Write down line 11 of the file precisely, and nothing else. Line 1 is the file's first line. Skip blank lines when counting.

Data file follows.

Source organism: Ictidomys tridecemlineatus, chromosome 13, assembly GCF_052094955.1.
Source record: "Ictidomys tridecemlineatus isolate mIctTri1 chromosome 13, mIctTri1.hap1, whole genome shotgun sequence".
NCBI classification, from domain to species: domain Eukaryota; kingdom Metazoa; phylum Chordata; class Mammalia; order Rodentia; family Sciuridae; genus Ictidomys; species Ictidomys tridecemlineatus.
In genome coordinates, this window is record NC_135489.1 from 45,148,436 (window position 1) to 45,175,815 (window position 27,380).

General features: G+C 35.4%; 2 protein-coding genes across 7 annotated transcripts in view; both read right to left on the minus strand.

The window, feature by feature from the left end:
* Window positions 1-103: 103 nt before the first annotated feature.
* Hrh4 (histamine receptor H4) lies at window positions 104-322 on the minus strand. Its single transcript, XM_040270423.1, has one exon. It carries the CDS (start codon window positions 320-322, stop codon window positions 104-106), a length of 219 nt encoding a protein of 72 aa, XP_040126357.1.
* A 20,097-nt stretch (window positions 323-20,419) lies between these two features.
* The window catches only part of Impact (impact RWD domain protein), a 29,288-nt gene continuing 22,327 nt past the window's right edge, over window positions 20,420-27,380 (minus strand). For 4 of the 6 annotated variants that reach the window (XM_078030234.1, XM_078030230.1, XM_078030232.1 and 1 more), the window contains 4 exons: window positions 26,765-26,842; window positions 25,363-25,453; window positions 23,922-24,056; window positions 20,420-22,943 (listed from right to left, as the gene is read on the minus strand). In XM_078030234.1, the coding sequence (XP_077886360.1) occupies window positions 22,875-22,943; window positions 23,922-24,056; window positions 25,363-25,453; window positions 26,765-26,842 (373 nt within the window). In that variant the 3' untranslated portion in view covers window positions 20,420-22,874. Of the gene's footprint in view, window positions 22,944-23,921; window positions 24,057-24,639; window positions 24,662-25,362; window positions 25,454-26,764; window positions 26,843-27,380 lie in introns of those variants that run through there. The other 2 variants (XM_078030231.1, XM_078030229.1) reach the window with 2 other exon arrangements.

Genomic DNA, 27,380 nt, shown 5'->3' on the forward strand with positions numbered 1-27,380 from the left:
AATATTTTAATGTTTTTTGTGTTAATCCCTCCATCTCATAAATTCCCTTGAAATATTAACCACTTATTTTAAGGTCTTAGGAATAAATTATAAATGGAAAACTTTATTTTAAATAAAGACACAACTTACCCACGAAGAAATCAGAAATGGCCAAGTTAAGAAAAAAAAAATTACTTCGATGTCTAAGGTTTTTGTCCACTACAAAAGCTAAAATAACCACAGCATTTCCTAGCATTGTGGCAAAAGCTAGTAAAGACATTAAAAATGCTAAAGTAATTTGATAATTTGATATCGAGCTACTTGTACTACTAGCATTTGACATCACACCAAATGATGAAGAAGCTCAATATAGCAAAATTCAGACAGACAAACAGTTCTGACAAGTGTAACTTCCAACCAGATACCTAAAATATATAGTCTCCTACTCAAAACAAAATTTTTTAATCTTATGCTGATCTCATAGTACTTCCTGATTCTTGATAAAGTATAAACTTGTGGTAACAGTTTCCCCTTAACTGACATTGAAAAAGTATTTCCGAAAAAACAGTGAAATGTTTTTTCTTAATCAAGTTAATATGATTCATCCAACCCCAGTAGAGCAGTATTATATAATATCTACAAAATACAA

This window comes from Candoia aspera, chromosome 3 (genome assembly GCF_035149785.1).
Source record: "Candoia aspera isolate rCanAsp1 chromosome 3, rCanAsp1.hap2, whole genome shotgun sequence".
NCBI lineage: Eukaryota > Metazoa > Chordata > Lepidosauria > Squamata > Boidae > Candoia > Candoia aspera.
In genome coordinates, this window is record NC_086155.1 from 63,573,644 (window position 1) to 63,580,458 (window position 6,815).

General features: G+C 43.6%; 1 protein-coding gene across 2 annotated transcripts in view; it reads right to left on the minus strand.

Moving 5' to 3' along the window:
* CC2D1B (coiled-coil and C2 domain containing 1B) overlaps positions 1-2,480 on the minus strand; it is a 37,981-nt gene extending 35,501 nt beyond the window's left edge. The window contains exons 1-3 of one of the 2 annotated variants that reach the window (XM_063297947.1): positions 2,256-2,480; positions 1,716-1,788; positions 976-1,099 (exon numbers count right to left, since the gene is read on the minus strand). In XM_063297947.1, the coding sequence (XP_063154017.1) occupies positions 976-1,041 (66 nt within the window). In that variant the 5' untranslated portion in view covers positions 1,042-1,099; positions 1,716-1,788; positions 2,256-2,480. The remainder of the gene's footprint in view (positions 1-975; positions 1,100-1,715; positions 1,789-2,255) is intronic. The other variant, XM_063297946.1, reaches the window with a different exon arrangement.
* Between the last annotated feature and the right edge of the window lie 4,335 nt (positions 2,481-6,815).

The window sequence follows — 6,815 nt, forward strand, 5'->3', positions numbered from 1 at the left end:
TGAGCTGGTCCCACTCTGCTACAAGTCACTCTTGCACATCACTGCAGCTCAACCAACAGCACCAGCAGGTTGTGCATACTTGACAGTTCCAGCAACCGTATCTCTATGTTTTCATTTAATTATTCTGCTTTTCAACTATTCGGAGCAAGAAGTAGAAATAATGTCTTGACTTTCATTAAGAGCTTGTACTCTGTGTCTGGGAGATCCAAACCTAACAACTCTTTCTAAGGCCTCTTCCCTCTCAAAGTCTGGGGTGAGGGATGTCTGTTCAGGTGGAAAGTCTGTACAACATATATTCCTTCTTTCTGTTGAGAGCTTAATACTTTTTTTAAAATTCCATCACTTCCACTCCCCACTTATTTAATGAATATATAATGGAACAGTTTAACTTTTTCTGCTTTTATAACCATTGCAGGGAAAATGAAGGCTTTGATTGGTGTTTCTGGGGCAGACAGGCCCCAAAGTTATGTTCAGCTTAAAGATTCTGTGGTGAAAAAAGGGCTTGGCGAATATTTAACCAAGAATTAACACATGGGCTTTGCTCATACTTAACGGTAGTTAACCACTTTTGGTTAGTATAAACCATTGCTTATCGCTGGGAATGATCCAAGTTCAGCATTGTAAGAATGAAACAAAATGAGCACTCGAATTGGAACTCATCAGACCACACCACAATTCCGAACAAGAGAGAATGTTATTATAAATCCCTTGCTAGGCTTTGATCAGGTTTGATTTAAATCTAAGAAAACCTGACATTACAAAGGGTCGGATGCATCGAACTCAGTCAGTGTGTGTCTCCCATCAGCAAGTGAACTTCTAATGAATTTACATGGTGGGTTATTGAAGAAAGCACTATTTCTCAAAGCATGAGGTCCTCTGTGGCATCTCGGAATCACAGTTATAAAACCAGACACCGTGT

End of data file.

Genomic DNA, 27,380 nt, shown 5'->3' on the forward strand with positions numbered 1-27,380 from the left: